LINGUIST List 15.2390

Thu Aug 26 2004

FYI: Variation in Language Workshop/Norway

Editor for this issue: Naomi Fox <>


  1. curt.rice, Variation in Language Course/Workshop

Message 1: Variation in Language Course/Workshop

Date: Mon, 23 Aug 2004 01:04:44 -0400 (EDT)
From: curt.rice <>
Subject: Variation in Language Course/Workshop

Variation in Language

Date: 04-Oct-2004 - 08-Oct-2004
Location: University of Troms�, Norway
Contact: Curt Rice
Contact Email: curt.ricehum.uit.no20
Meeting URL:

Linguistic Sub-field: Phonology, Sociolinguistics, Syntax

Meeting Description:

A course and workshop on Variation in Language will be hosted by the
Center for Advanced Study in Theoretical Linguistics (CASTL), with
co-financing from the Nasjonalt forskerutdanningsutvalg for
historisk-filosofiske fag. Teaching will be from Monday-Thursday,
October 4-7, and a workshop will be held on Friday, October 8th. The
course teachers are Marc van Oostendorp (Meertens) and David Adger
(Queen Mary). Invited speakers for the Workshop are Jen Smith (York)
and �ystein Vangsnes (Troms�).

Professor Adger's course will look at syntactic variation,
specifically focussing on variation within a speech community and
within an individual. We will see how sociolinguists have tried to
deal with such variation, and why generative syntacticians have often
stayed away from it. We will look at whether this kind of variation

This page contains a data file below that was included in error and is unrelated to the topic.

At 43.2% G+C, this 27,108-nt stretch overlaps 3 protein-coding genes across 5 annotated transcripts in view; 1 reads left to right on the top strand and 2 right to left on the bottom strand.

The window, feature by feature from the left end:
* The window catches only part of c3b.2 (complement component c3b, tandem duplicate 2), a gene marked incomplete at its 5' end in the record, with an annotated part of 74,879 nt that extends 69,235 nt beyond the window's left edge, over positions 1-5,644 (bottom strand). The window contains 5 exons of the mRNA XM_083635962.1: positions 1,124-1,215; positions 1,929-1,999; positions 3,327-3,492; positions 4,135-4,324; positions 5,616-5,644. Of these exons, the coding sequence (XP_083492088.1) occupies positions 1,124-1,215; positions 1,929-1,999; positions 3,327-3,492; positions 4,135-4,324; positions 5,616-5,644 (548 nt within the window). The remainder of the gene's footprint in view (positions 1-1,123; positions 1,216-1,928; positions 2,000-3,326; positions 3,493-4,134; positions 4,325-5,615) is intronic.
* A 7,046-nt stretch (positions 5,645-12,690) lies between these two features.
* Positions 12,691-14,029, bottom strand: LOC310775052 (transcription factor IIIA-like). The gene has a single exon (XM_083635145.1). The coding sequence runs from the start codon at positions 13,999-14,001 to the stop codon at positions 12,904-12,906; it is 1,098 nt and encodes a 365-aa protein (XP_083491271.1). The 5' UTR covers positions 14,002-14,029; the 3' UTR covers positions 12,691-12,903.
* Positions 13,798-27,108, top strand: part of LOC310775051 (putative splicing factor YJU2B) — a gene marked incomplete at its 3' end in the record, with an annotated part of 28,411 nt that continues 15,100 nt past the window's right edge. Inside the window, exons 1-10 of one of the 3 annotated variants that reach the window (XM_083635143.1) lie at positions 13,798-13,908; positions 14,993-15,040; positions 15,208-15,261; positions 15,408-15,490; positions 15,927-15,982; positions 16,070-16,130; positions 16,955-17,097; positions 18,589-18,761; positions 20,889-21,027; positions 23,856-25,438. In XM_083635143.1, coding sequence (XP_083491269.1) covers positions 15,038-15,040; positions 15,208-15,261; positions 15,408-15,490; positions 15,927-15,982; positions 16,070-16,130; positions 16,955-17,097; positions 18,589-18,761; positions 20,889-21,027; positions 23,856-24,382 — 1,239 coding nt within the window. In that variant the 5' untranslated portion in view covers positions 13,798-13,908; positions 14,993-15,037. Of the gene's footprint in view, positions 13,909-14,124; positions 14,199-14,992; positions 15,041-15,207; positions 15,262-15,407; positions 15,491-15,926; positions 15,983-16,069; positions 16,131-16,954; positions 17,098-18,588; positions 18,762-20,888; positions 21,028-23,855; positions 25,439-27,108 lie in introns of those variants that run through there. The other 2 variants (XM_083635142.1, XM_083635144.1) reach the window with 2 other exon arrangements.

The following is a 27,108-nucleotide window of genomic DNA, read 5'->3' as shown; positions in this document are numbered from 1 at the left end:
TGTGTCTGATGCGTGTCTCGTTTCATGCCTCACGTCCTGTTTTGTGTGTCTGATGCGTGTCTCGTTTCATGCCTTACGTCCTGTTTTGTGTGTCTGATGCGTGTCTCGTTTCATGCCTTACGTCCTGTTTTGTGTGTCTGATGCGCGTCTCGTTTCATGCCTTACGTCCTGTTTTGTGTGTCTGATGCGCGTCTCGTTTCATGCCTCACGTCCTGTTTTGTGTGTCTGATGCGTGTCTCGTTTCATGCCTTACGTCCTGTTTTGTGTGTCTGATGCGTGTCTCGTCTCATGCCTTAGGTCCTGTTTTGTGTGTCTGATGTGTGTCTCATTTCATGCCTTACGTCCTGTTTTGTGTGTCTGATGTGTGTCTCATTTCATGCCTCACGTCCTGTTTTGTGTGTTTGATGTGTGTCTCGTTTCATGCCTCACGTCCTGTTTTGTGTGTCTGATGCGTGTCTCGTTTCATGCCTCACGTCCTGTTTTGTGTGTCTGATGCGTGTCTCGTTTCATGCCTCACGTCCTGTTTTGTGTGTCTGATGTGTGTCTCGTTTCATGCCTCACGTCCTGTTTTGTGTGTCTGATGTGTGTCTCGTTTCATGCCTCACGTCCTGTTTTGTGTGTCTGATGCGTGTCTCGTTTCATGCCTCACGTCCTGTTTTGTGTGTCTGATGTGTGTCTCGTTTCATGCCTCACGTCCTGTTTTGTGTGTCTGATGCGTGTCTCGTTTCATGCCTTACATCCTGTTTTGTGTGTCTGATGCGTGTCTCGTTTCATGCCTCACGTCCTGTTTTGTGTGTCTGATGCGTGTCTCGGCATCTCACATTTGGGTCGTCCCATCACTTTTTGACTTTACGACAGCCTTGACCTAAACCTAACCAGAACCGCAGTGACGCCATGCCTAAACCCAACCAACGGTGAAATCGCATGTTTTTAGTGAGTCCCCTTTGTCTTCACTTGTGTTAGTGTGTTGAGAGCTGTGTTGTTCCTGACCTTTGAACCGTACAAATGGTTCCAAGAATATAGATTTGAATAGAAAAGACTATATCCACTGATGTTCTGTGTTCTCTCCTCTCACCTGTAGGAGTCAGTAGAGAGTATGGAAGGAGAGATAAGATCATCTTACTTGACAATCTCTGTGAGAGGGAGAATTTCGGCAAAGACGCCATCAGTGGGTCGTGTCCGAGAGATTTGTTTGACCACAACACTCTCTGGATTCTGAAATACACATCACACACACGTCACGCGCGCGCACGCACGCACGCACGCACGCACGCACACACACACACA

should be modelled within a grammar, and if so, how. Much of the data
will be from varieties of English, but we will also draw upon
variation in other languages.

Professor van Oostendorp's course starts with the observation that
variation seems to be an inherent property of any human language: no
community is completely homogenous, and even every individual human
being seems to master more than one style of speech. This course
addresses the topic of language variation in phonology, mainly from
the perspective of Optimality Theory. We distinguish between three
types of variation: intraspeaker variation (style levels,
multilingualism), interspeaker variation (social variation correlated
to age, social class, etc.) and 'free' variation. We discuss how each
of these types of variation can be modelled, drawing facts from
varieties of German, Italian, Finnish, Greek and other (mainly
European) languages. We also address the question of how theoretical
phonology relates to neighbouring disciplines, such as dialectology
and sociolinguistics.

On Friday, we will be hosting a Workshop on Variation, with invited
speakers Jen Smith (York) and �ystein Vangsnes (Troms�). We invite
participants in the course and others to indicate an interest in
presenting at this workshop by sending an email to

Course credit is available for participants, although no travel
support is available.

REGISTRATION: Please check the course webpage again after September 1,
to register your intention to participate.
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